His wages have risen and fallen based on "time studies," the method nonprofits use to calculate the salaries of Section 14 (c) workers. Staff members use a stopwatch to determine how long it takes a disabled worker to complete a task. That time is compared with how long it would take a person without a disability to do the same task. The nonprofit then uses a formula to calculate a salary, which may be equal to or less than minimum wage. The tests are repeated every six months.

NBC News
Harold Leigland works at the Goodwill facility in Great Falls, Montana, where he earns $5.46 an hour.
Leigland's pay has been higher than $5.46, but it has also dropped down to $4.37 per hour, based on the time-study results.
He said he believes Goodwill makes the time studies harder when they want his wage to be lower.
"Sometimes the test is easier than others. It depends on if, as near as I can figure, they want your wage to go up or down. It's that simple," he said.
His wife, Sheila, 58, spent four years hanging clothes at the Great Falls Goodwill for about $3.50 an hour. She said the time study was one of the most degrading and stressful parts about her job. "You never know how it's going to come out. It stressed me out a lot," she said.
She quit last summer when she returned to work after knee surgery and found that her wage had been lowered to $2.75 per hour, a training rate.
"At $2.75 it would barely cover my cost of getting to work. I wouldn't make any money," she said.
Harold said he believes Goodwill can afford to pay him minimum wage, based on the salaries paid to Goodwill executives. While according to the company's own figures about 4,000 of the 30,000 disabled workers Goodwill employs at 69 franchises are currently paid below minimum wage, salaries for the CEOs of those franchises that hold special minimum wage certificates totaled almost $20 million in 2011.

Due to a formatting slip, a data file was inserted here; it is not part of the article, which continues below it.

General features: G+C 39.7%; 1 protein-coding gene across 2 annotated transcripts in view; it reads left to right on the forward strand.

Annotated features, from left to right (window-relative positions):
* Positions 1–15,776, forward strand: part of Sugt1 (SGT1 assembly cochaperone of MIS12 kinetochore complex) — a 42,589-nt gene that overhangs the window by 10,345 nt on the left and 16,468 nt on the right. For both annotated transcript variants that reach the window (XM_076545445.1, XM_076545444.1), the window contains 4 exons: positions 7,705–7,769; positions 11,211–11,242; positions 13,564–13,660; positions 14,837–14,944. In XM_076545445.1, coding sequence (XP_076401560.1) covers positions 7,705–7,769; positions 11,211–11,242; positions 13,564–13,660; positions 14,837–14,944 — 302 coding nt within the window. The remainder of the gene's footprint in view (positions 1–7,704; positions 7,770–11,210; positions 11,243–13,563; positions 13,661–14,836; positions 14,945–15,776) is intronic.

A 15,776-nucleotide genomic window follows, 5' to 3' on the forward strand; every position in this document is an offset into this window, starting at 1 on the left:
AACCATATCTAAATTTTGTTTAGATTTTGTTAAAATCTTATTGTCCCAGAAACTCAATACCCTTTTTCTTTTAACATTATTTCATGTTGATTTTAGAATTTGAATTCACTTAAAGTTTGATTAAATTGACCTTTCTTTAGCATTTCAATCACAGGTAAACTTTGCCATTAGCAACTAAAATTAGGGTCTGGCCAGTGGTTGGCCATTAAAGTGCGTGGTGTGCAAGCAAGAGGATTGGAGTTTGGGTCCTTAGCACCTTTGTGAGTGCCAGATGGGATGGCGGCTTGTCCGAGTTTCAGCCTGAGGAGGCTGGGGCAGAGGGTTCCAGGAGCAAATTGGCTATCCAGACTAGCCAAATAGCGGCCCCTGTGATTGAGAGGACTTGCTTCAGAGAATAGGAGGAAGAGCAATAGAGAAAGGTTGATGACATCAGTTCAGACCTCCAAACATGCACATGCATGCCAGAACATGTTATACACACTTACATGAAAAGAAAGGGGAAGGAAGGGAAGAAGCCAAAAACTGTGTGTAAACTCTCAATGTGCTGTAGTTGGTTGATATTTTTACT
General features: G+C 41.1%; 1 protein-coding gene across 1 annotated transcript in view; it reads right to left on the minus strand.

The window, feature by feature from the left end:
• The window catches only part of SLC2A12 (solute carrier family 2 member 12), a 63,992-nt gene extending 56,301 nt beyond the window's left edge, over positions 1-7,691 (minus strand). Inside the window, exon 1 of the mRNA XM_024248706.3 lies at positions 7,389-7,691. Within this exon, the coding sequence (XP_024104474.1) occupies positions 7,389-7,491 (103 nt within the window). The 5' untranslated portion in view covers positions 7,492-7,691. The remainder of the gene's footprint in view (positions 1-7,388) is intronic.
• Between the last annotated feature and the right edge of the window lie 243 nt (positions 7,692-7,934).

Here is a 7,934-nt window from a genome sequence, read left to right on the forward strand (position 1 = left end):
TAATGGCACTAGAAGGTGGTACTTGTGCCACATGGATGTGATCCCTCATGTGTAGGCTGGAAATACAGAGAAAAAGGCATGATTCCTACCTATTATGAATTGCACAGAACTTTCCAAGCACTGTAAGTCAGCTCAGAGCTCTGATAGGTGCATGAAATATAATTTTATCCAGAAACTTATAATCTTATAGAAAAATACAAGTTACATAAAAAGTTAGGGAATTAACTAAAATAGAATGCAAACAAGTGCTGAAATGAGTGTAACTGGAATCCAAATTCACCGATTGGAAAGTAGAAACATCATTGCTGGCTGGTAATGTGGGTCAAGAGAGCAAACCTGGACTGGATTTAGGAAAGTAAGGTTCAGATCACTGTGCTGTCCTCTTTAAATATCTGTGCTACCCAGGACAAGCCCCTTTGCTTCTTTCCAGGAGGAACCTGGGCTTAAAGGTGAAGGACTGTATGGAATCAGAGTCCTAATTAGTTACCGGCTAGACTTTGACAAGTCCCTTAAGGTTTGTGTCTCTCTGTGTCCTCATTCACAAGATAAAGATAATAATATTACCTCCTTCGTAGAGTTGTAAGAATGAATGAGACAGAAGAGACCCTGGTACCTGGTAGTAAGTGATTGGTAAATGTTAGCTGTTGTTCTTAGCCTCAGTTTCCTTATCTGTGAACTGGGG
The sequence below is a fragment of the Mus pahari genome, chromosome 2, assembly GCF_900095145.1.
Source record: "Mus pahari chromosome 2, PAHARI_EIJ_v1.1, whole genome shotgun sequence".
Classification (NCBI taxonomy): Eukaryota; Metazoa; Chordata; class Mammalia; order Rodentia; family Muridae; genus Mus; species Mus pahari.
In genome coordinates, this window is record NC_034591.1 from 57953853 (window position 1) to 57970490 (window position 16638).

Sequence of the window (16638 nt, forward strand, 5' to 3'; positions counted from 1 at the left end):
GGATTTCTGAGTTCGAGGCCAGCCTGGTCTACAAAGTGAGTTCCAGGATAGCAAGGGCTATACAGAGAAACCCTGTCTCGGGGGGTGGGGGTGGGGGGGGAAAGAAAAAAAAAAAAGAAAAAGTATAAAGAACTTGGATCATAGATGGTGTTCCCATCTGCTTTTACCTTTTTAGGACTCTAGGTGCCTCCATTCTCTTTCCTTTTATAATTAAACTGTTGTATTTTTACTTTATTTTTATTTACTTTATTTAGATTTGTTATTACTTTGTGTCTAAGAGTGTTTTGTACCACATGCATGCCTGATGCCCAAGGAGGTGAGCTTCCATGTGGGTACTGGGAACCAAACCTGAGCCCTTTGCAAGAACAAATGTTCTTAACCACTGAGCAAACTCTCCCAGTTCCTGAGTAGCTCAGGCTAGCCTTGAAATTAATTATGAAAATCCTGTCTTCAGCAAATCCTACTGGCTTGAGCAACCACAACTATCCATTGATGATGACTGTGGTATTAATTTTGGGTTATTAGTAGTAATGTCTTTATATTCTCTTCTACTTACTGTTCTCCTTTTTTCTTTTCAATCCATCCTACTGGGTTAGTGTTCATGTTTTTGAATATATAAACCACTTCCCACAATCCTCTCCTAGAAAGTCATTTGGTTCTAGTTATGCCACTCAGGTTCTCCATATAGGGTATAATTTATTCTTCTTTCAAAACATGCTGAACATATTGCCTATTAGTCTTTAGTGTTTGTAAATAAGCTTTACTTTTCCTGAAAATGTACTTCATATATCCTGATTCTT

In 2011 the CEO of Goodwill Industries of Southern California took home $1.1 million in salary and deferred compensation. His counterpart in Portland, Oregon, made more than $500,000. Salaries for CEOs of the roughly 150 Goodwill franchises across America total more than $30 million.
Goodwill International CEO Jim Gibbons, who was awarded $729,000 in salary and deferred compensation in 2011, defended the executive pay.
"These leaders are having a great impact in terms of new solutions, in terms of innovation, and in terms of job creation," he said.
Gibbons also defended time studies, and the whole Section 14 (c) approach. He said that for many people who make less than minimum wage, the experience of work is more important than the pay.
"It's typically not about their livelihood. It's about their fulfillment. It's about being a part of something. And it's probably a small part of their overall program," he said.
And Goodwill and the organizations that run the sheltered workshops are not alone in their support for Section 14 (c). In many cases, the families of the workers who have severe disabilities say their loved ones enjoy the work experience, enjoy getting a paycheck, and the amount is of no consequence.